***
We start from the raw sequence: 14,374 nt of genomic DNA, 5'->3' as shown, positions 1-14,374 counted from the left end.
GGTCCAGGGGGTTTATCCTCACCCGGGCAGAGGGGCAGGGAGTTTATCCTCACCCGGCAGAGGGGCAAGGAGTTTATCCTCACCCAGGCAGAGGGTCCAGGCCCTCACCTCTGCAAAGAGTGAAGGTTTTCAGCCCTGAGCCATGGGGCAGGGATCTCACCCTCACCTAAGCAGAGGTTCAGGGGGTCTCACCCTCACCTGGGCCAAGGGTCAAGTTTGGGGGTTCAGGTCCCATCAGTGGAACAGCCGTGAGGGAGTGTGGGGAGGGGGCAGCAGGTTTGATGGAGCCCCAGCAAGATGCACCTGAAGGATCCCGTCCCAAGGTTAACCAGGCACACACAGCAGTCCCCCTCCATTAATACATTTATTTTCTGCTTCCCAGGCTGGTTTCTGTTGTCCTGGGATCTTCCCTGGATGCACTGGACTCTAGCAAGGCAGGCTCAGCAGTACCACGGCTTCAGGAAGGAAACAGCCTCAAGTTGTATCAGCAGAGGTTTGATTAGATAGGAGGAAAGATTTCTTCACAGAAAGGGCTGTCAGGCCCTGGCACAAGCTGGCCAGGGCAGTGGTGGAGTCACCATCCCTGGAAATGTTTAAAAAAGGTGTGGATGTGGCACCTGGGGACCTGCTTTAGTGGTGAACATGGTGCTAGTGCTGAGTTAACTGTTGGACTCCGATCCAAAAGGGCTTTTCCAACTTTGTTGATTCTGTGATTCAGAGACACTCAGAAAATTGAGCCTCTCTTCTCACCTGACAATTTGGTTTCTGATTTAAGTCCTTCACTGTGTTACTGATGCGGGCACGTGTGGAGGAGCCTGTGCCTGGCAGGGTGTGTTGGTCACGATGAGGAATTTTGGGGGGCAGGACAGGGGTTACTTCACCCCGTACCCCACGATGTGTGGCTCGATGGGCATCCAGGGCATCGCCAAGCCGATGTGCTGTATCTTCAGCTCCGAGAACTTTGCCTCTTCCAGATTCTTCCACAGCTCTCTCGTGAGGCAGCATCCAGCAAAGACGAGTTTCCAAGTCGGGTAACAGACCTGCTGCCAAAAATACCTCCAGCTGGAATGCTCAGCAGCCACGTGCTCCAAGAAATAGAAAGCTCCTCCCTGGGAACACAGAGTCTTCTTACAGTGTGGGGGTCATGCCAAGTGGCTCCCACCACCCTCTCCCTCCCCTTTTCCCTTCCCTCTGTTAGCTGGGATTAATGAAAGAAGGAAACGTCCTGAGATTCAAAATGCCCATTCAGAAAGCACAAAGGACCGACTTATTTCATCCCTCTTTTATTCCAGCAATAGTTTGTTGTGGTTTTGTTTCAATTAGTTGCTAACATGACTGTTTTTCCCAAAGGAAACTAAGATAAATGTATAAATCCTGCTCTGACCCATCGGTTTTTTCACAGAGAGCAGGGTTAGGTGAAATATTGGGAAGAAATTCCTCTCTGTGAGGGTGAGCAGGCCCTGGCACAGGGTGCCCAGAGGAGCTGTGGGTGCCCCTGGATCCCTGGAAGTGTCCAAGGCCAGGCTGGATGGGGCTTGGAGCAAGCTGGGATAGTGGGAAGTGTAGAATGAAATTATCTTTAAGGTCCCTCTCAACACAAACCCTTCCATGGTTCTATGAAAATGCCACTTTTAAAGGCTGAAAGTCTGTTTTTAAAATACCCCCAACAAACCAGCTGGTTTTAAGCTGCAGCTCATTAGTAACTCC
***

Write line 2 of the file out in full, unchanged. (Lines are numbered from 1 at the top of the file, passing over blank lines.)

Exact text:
GGTCCAGGGGGTTTATCCTCACCCGGGCAGAGGGGCAGGGAGTTTATCCTCACCCGGCAGAGGGGCAAGGAGTTTATCCTCACCCAGGCAGAGGGTCCAGGCCCTCACCTCTGCAAAGAGTGAAGGTTTTCAGCCCTGAGCCATGGGGCAGGGATCTCACCCTCACCTAAGCAGAGGTTCAGGGGGTCTCACCCTCACCTGGGCCAAGGGTCAAGTTTGGGGGTTCAGGTCCCATCAGTGGAACAGCCGTGAGGGAGTGTGGGGAGGGGGCAGCAGGTTTGATGGAGCCCCAGCAAGATGCACCTGAAGGATCCCGTCCCAAGGTTAACCAGGCACACACAGCAGTCCCCCTCCATTAATACATTTATTTTCTGCTTCCCAGGCTGGTTTCTGTTGTCCTGGGATCTTCCCTGGATGCACTGGACTCTAGCAAGGCAGGCTCAGCAGTACCACGGCTTCAGGAAGGAAACAGCCTCAAGTTGTATCAGCAGAGGTTTGATTAGATAGGAGGAAAGATTTCTTCACAGAAAGGGCTGTCAGGCCCTGGCACAAGCTGGCCAGGGCAGTGGTGGAGTCACCATCCCTGGAAATGTTTAAAAAAGGTGTGGATGTGGCACCTGGGGACCTGCTTTAGTGGTGAACATGGTGCTAGTGCTGAGTTAACTGTTGGACTCCGATCCAAAAGGGCTTTTCCAACTTTGTTGATTCTGTGATTCAGAGACACTCAGAAAATTGAGCCTCTCTTCTCACCTGACAATTTGGTTTCTGATTTAAGTCCTTCACTGTGTTACTGATGCGGGCACGTGTGGAGGAGCCTGTGCCTGGCAGGGTGTGTTGGTCACGATGAGGAATTTTGGGGGGCAGGACAGGGGTTACTTCACCCCGTACCCCACGATGTGTGGCTCGATGGGCATCCAGGGCATCGCCAAGCCGATGTGCTGTATCTTCAGCTCCGAGAACTTTGCCTCTTCCAGATTCTTCCACAGCTCTCTCGTGAGGCAGCATCCAGCAAAGACGAGTTTCCAAGTCGGGTAACAGACCTGCTGCCAAAAATACCTCCAGCTGGAATGCTCAGCAGCCACGTGCTCCAAGAAATAGAAAGCTCCTCCCTGGGAACACAGAGTCTTCTTACAGTGTGGGGGTCATGCCAAGTGGCTCCCACCACCCTCTCCCTCCCCTTTTCCCTTCCCTCTGTTAGCTGGGATTAATGAAAGAAGGAAACGTCCTGAGATTCAAAATGCCCATTCAGAAAGCACAAAGGACCGACTTATTTCATCCCTCTTTTATTCCAGCAATAGTTTGTTGTGGTTTTGTTTCAATTAGTTGCTAACATGACTGTTTTTCCCAAAGGAAACTAAGATAAATGTATAAATCCTGCTCTGACCCATCGGTTTTTTCACAGAGAGCAGGGTTAGGTGAAATATTGGGAAGAAATTCCTCTCTGTGAGGGTGAGCAGGCCCTGGCACAGGGTGCCCAGAGGAGCTGTGGGTGCCCCTGGATCCCTGGAAGTGTCCAAGGCCAGGCTGGATGGGGCTTGGAGCAAGCTGGGATAGTGGGAAGTGTAGAATGAAATTATCTTTAAGGTCCCTCTCAACACAAACCCTTCCATGGTTCTATGAAAATGCCACTTTTAAAGGCTGAAAGTCTGTTTTTAAAATACCCCCAACAAACCAGCTGGTTTTAAGCTGCAGCTCATTAGTAACTCC